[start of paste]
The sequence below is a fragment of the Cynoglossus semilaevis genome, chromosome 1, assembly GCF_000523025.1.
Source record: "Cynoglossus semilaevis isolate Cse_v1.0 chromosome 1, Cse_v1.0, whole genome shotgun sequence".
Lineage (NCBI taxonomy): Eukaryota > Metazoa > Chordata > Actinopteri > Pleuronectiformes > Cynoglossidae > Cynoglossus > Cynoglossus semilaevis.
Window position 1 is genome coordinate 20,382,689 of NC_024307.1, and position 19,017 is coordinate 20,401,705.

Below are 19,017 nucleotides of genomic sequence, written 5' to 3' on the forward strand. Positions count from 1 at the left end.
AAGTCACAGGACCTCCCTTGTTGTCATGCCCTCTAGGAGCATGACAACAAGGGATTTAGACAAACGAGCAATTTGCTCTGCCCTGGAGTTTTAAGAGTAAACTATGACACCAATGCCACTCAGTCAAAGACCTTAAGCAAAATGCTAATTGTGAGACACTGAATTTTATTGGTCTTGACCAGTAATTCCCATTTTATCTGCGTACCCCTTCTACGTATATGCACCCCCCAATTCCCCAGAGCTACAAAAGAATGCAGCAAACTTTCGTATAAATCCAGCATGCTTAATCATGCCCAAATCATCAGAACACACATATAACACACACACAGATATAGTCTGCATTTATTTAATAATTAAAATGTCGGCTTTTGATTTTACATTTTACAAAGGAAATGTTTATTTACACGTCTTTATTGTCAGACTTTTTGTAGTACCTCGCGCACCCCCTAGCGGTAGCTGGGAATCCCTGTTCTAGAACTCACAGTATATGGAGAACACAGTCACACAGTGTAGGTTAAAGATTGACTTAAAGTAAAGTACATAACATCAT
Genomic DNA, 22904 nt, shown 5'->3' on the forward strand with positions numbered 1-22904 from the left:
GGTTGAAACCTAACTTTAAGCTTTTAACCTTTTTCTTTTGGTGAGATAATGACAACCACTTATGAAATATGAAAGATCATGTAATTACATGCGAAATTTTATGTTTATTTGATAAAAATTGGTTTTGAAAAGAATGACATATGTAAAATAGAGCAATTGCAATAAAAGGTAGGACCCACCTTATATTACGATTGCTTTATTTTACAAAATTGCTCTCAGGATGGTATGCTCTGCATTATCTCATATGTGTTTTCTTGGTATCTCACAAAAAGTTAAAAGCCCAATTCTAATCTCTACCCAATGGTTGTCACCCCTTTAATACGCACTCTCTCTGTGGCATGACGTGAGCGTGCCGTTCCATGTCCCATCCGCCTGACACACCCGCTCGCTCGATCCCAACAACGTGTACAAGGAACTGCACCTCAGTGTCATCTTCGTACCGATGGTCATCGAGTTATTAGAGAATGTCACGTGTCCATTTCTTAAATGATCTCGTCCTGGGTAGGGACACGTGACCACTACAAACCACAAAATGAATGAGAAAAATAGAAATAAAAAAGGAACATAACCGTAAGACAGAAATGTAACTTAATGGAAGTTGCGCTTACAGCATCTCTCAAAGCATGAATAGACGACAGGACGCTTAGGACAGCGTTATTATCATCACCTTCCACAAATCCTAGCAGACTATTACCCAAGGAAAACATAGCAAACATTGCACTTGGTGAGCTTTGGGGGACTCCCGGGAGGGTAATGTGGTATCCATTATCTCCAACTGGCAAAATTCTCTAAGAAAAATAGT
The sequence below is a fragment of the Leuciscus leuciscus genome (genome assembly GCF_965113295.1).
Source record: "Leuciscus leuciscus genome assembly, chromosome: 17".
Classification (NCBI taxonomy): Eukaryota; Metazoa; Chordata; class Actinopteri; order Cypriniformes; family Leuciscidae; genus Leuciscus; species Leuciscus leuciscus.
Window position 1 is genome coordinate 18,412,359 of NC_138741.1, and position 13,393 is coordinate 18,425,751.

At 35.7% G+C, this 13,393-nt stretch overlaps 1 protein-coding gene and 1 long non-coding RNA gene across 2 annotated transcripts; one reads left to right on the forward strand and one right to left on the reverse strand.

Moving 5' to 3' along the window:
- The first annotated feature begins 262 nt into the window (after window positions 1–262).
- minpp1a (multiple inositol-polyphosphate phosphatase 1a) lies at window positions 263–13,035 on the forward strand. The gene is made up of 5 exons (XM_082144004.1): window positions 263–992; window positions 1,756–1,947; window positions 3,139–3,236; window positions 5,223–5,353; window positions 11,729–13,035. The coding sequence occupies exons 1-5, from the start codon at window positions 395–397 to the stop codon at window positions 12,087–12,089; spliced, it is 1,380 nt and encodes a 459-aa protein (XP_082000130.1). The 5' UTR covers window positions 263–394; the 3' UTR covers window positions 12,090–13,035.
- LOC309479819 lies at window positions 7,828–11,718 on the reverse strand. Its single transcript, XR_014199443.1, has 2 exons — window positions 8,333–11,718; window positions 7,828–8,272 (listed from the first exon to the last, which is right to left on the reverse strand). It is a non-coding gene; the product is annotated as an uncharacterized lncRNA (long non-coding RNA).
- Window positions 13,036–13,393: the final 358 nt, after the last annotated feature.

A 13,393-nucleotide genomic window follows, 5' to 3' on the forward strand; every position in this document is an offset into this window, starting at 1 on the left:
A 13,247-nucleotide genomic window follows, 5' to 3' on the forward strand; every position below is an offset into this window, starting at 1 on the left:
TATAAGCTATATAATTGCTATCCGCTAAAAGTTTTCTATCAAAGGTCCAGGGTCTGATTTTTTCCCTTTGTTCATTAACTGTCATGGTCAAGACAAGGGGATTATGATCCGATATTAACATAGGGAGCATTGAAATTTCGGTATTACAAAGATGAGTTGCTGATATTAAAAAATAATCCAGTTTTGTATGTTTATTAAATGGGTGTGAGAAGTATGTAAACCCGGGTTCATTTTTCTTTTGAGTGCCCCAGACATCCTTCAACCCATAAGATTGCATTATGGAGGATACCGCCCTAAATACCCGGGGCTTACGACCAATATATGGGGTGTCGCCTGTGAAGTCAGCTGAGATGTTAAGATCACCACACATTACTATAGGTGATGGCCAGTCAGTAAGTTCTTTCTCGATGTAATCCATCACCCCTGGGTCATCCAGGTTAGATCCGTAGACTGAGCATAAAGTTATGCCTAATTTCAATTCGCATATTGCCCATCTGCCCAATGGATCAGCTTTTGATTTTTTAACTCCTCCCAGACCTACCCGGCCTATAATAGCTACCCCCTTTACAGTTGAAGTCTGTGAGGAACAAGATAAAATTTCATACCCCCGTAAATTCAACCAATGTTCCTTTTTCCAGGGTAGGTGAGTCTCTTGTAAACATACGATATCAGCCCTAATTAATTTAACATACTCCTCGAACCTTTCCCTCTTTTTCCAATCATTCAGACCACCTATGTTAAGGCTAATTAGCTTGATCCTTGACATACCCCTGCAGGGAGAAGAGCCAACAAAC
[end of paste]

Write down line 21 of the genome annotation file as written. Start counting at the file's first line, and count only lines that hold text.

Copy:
TATAAGCTATATAATTGCTATCCGCTAAAAGTTTTCTATCAAAGGTCCAGGGTCTGATTTTTTCCCTTTGTTCATTAACTGTCATGGTCAAGACAAGGGGATTATGATCCGATATTAACATAGGGAGCATTGAAATTTCGGTATTACAAAGATGAGTTGCTGATATTAAAAAATAATCCAGTTTTGTATGTTTATTAAATGGGTGTGAGAAGTATGTAAACCCGGGTTCATTTTTCTTTTGAGTGCCCCAGACATCCTTCAACCCATAAGATTGCATTATGGAGGATACCGCCCTAAATACCCGGGGCTTACGACCAATATATGGGGTGTCGCCTGTGAAGTCAGCTGAGATGTTAAGATCACCACACATTACTATAGGTGATGGCCAGTCAGTAAGTTCTTTCTCGATGTAATCCATCACCCCTGGGTCATCCAGGTTAGATCCGTAGACTGAGCATAAAGTTATGCCTAATTTCAATTCGCATATTGCCCATCTGCCCAATGGATCAGCTTTTGATTTTTTAACTCCTCCCAGACCTACCCGGCCTATAATAGCTACCCCCTTTACAGTTGAAGTCTGTGAGGAACAAGATAAAATTTCATACCCCCGTAAATTCAACCAATGTTCCTTTTTCCAGGGTAGGTGAGTCTCTTGTAAACATACGATATCAGCCCTAATTAATTTAACATACTCCTCGAACCTTTCCCTCTTTTTCCAATCATTCAGACCACCTATGTTAAGGCTAATTAGCTTGATCCTTGACATACCCCTGCAGGGAGAAGAGCCAACAAAC